In Season: Tomatoes

by in Healthy Recipes, In Season, July 27, 2009

tomatoes_lead
When I go tomato shopping at the supermarket, I rack my brain trying to figure out which tomato to buy based on per-pound cost (out of season they get very pricey). Luckily, these red gems are in season right now and available at your farmers’ market. Here’s the low-down on varieties you may find and some creative ideas for using them.

What, Where & When
Tomatoes are part of the nightshade family, which also includes potatoes, peppers and eggplants. Although the U.S. Supreme Court declared them a vegetable in 1893, tomatoes are actually a fruit since they grow on a vine. They’re in season from May through October, with some variation depending on where you live.

You may have only tasted red tomatoes, but these guys also come in yellow, orange, green, pink and purple. The yellow varieties are less acidic and aren’t always as sweet as the others. Their shapes and sizes run the game — from the size of a marble to the size of a grapefruit, from round to egg-shaped to apple-shaped. Each year, food producers grow more than 8 million tons of tomatoes in the U.S. And because they’re so easy to grow yourself, they’re one of the most common backyard garden veggies.

From Large to Small
The larger types of tomatoes include heirloom and beefsteak. Heirloom varieties are very special because their cultivators have saved the seeds and passed down through generations. They come in a range of sizes and cool colors like purple, striped and black. The varieties of heirloom tomatoes are endless — Garden Peach is a small and yellow one with fuzzy skin and Green Zebra is a popular small- to medium-sized heirloom that gets its name from its yellow-and-green zebra stripes and a bright green, sweet flesh. Beefsteak are very large, bright red tomatoes and what you’ll often find at the grocery store or farmers’ market. Varieties include Big Beef, Jet Star, Mt. Spring and Daybreak.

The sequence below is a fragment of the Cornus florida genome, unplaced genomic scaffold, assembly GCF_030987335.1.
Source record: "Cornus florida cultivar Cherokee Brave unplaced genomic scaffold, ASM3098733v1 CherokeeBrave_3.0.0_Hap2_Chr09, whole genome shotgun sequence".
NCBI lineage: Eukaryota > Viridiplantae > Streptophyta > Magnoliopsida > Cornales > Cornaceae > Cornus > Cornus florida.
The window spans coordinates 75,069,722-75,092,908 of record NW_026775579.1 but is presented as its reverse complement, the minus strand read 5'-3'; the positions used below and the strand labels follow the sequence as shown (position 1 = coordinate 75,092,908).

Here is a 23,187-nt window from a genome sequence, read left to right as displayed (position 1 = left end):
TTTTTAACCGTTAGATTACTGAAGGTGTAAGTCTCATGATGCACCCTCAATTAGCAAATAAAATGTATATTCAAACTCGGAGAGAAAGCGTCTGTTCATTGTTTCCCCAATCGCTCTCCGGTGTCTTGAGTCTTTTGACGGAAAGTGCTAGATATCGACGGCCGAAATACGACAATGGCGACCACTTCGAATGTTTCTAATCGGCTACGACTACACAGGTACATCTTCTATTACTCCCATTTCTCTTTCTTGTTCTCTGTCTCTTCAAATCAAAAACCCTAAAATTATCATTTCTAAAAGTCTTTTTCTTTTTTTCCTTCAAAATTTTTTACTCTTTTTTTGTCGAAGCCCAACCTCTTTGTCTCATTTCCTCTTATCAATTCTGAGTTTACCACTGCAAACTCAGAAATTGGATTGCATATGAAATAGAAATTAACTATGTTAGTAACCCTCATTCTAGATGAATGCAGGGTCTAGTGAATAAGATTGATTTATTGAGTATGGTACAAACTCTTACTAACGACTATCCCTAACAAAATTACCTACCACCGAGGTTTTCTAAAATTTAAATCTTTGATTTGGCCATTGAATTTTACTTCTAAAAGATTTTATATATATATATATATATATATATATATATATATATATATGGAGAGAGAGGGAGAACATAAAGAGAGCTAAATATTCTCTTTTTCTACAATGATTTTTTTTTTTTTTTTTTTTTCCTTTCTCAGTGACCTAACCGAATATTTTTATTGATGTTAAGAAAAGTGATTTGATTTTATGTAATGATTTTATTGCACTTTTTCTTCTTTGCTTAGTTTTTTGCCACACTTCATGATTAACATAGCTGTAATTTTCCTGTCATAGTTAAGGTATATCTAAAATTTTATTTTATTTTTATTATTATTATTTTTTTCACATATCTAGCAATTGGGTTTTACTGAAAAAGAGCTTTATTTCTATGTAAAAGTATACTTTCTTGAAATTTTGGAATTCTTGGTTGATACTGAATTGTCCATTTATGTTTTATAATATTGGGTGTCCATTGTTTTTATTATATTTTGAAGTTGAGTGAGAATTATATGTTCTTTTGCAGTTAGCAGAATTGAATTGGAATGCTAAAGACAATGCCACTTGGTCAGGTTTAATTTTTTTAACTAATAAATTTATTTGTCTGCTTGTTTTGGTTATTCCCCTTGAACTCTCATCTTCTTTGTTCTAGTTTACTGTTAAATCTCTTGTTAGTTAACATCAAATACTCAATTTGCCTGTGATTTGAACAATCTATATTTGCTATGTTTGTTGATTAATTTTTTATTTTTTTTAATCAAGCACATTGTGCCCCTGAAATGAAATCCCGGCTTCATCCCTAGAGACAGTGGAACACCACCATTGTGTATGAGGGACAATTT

There are numerous smaller varieties, too — the most popular being grape, cherry and plum.
Grape: smaller and often named for their sweetness; varieities include Sweet 100 and Supersweet 100
Cherry: about an inch in diameter and usually available in yellow, red or orange; Sungod is the most popular yellow variety
Plum: a.k.a. “Italian plum” or “Paste tomatoes”; red or yello and egg-shaped; have fewer seeds than other tomatoes, making them ideal for sauces

Nutrition Facts
A medium-sized tomato contains 25 calories, no fat and 3 grams of sugar. They’re an excellent source of the antioxidants vitamins A and C and a good source of potassium, folate, vitamin B6 and thiamin. Many folks promote tomatoes because of their high lycopene content (look on the back of most ketchup bottles and you’ll see something about it). Lycopene is an antioxidant that studies have linked to helping reduce heart disease and cancer risks.

What to Do With Tomatoes
I always have a tough time remembering how many tomatoes are in a pound or how many to use to get a cup chopped. A good rule of thumb: 1 pound of tomatoes equals approximately 2 large or 3 medium tomatoes. A pound of tomatoes will give you around 2 1/2 cups of chopped or 3 cups of sliced tomatoes.

I typically buy grape or cherry tomatoes by the pint to dip in hummus or slice and toss on a salad. These tomatoes also work well for vegetable skewers or threaded with chicken for delicious kabobs. Gazpacho soup is another household favorite, but make sure to use plum tomatoes (less seeds to worry about).

Have a few extra tomatoes lying around? Try drying them into “tomato leathers” — it’s similar to the kid-friendly fruit leathers, but made with tomatoes. This National Center for Home Food Preservation website tells you how.

Shopping Tip: Choose tomatoes that are firm, smooth and brightly colored without blemishes and bruises. Tomatoes store best at room temperature for several days; your refrigerator’s cold temperature kills the flavor and creates a mealy texture. To ripen up unripe tomatoes, place them in a paper bag, punch a few small holes in it and drop in an apple. Let it sit for several days and the ethylene gas emitted from the apple helps ripen the tomato.

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